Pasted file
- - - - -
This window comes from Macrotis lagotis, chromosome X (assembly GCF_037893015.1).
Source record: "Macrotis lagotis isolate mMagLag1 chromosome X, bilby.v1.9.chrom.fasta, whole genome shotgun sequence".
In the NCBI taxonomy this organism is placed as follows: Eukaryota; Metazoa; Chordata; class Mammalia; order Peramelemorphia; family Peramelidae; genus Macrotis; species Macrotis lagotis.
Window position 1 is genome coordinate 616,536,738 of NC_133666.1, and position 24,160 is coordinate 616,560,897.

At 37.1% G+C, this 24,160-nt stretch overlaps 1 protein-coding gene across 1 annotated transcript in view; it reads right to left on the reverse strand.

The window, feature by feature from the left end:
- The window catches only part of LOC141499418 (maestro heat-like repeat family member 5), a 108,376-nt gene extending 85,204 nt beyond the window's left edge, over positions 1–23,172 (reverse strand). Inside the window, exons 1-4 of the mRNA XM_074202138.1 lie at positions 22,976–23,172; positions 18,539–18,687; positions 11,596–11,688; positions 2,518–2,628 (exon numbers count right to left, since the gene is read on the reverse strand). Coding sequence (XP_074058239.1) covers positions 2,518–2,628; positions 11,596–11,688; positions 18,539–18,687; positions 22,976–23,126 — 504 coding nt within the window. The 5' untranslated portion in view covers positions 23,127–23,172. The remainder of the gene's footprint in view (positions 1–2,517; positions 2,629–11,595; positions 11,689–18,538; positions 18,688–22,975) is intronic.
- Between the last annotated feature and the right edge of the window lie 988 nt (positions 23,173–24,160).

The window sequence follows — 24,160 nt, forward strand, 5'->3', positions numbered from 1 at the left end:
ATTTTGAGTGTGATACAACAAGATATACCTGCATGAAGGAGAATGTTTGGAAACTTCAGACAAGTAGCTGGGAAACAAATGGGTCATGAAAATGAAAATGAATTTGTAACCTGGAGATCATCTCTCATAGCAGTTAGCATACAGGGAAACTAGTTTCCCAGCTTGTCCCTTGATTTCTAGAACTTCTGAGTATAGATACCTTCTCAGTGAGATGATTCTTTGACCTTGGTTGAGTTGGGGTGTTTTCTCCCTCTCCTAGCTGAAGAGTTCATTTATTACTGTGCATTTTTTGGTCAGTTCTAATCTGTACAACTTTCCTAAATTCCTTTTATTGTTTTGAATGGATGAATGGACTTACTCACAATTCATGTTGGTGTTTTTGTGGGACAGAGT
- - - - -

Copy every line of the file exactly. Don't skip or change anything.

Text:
This window comes from Macrotis lagotis, chromosome X (assembly GCF_037893015.1).
Source record: "Macrotis lagotis isolate mMagLag1 chromosome X, bilby.v1.9.chrom.fasta, whole genome shotgun sequence".
In the NCBI taxonomy this organism is placed as follows: Eukaryota; Metazoa; Chordata; class Mammalia; order Peramelemorphia; family Peramelidae; genus Macrotis; species Macrotis lagotis.
Window position 1 is genome coordinate 616,536,738 of NC_133666.1, and position 24,160 is coordinate 616,560,897.

At 37.1% G+C, this 24,160-nt stretch overlaps 1 protein-coding gene across 1 annotated transcript in view; it reads right to left on the reverse strand.

The window, feature by feature from the left end:
- The window catches only part of LOC141499418 (maestro heat-like repeat family member 5), a 108,376-nt gene extending 85,204 nt beyond the window's left edge, over positions 1–23,172 (reverse strand). Inside the window, exons 1-4 of the mRNA XM_074202138.1 lie at positions 22,976–23,172; positions 18,539–18,687; positions 11,596–11,688; positions 2,518–2,628 (exon numbers count right to left, since the gene is read on the reverse strand). Coding sequence (XP_074058239.1) covers positions 2,518–2,628; positions 11,596–11,688; positions 18,539–18,687; positions 22,976–23,126 — 504 coding nt within the window. The 5' untranslated portion in view covers positions 23,127–23,172. The remainder of the gene's footprint in view (positions 1–2,517; positions 2,629–11,595; positions 11,689–18,538; positions 18,688–22,975) is intronic.
- Between the last annotated feature and the right edge of the window lie 988 nt (positions 23,173–24,160).

The window sequence follows — 24,160 nt, forward strand, 5'->3', positions numbered from 1 at the left end:
ATTTTGAGTGTGATACAACAAGATATACCTGCATGAAGGAGAATGTTTGGAAACTTCAGACAAGTAGCTGGGAAACAAATGGGTCATGAAAATGAAAATGAATTTGTAACCTGGAGATCATCTCTCATAGCAGTTAGCATACAGGGAAACTAGTTTCCCAGCTTGTCCCTTGATTTCTAGAACTTCTGAGTATAGATACCTTCTCAGTGAGATGATTCTTTGACCTTGGTTGAGTTGGGGTGTTTTCTCCCTCTCCTAGCTGAAGAGTTCATTTATTACTGTGCATTTTTTGGTCAGTTCTAATCTGTACAACTTTCCTAAATTCCTTTTATTGTTTTGAATGGATGAATGGACTTACTCACAATTCATGTTGGTGTTTTTGTGGGACAGAGT